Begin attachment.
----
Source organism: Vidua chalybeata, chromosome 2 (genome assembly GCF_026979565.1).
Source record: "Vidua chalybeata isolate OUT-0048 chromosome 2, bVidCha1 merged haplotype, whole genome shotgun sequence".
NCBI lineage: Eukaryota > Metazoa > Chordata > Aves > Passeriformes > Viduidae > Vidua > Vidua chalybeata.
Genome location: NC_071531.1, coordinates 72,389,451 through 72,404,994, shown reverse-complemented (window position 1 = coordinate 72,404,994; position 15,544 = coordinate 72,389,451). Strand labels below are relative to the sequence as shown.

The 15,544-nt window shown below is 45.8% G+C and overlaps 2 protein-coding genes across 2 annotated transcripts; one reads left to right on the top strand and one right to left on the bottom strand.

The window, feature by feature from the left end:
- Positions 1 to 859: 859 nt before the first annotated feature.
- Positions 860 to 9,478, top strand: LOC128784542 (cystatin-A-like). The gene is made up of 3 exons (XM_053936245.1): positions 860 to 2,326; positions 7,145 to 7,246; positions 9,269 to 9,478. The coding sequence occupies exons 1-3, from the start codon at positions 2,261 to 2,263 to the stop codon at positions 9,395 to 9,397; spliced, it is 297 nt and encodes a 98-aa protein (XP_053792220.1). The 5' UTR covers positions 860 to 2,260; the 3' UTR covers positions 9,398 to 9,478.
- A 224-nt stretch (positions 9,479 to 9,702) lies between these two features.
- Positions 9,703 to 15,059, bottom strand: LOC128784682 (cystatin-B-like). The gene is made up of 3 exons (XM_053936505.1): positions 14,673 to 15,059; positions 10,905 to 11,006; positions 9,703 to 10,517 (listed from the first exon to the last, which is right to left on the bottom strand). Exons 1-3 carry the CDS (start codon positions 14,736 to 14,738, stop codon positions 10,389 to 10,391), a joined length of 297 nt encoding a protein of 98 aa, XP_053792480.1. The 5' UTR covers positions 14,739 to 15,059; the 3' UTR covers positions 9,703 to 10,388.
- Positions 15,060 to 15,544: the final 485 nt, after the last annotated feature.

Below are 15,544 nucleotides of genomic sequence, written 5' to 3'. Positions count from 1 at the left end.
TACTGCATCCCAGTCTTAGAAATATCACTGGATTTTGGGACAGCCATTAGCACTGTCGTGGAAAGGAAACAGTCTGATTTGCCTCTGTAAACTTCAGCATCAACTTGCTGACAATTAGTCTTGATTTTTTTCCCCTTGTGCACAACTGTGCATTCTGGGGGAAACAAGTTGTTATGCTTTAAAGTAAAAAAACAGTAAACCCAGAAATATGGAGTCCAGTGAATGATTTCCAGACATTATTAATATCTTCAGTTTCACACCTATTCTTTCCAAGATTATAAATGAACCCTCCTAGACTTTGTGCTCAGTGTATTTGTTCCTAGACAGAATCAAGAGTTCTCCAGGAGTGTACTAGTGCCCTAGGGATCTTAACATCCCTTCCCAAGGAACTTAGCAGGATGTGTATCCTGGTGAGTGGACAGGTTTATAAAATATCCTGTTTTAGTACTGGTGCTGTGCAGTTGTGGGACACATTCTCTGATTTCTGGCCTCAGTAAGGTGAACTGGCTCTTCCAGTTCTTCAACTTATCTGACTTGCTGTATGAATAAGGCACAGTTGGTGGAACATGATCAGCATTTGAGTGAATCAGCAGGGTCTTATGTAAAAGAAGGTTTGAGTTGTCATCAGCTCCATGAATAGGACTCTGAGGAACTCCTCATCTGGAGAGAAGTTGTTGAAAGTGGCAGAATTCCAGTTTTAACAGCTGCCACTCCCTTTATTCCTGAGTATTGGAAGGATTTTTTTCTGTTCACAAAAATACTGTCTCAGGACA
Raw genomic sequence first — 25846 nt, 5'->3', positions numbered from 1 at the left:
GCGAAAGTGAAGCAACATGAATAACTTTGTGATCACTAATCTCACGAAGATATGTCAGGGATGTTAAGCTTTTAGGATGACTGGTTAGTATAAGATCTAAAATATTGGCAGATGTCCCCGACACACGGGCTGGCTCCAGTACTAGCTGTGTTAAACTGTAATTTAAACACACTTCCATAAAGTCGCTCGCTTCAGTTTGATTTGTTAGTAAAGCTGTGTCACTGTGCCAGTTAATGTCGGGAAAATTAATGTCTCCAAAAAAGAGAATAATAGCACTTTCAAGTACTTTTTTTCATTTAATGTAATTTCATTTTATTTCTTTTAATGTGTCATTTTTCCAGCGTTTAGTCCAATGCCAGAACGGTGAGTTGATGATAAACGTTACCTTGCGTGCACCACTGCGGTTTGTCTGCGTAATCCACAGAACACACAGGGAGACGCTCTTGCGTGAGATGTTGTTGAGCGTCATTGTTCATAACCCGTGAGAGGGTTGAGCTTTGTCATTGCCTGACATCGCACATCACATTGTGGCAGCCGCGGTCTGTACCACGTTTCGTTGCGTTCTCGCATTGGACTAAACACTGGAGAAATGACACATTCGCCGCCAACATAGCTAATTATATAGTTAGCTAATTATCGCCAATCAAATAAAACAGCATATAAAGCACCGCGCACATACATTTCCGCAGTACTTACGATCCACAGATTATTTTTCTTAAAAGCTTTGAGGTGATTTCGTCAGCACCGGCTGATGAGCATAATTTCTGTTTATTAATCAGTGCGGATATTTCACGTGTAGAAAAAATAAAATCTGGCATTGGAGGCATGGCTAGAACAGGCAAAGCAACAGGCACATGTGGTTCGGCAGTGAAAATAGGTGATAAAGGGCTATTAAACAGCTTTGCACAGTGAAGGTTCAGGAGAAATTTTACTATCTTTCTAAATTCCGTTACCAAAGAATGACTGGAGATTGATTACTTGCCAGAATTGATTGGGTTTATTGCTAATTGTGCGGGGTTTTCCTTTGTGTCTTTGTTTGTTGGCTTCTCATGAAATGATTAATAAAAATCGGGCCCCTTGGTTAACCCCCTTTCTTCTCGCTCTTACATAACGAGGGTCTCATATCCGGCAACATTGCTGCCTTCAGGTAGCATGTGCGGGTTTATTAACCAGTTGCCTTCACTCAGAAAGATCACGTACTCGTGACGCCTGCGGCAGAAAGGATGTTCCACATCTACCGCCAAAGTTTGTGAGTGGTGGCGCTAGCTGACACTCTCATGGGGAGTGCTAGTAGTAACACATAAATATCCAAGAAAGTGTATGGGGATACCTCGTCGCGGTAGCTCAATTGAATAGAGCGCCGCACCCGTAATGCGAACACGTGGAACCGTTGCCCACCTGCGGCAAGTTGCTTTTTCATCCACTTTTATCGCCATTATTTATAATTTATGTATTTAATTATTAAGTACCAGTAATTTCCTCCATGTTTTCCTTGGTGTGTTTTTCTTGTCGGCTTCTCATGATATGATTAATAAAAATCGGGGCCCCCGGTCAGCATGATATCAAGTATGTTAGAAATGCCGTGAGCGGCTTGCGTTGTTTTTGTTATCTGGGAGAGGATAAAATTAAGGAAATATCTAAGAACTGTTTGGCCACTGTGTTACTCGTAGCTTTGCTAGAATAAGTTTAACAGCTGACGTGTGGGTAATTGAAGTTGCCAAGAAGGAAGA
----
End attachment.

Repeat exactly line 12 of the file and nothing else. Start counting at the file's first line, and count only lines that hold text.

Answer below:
Below are 15,544 nucleotides of genomic sequence, written 5' to 3'. Positions count from 1 at the left end.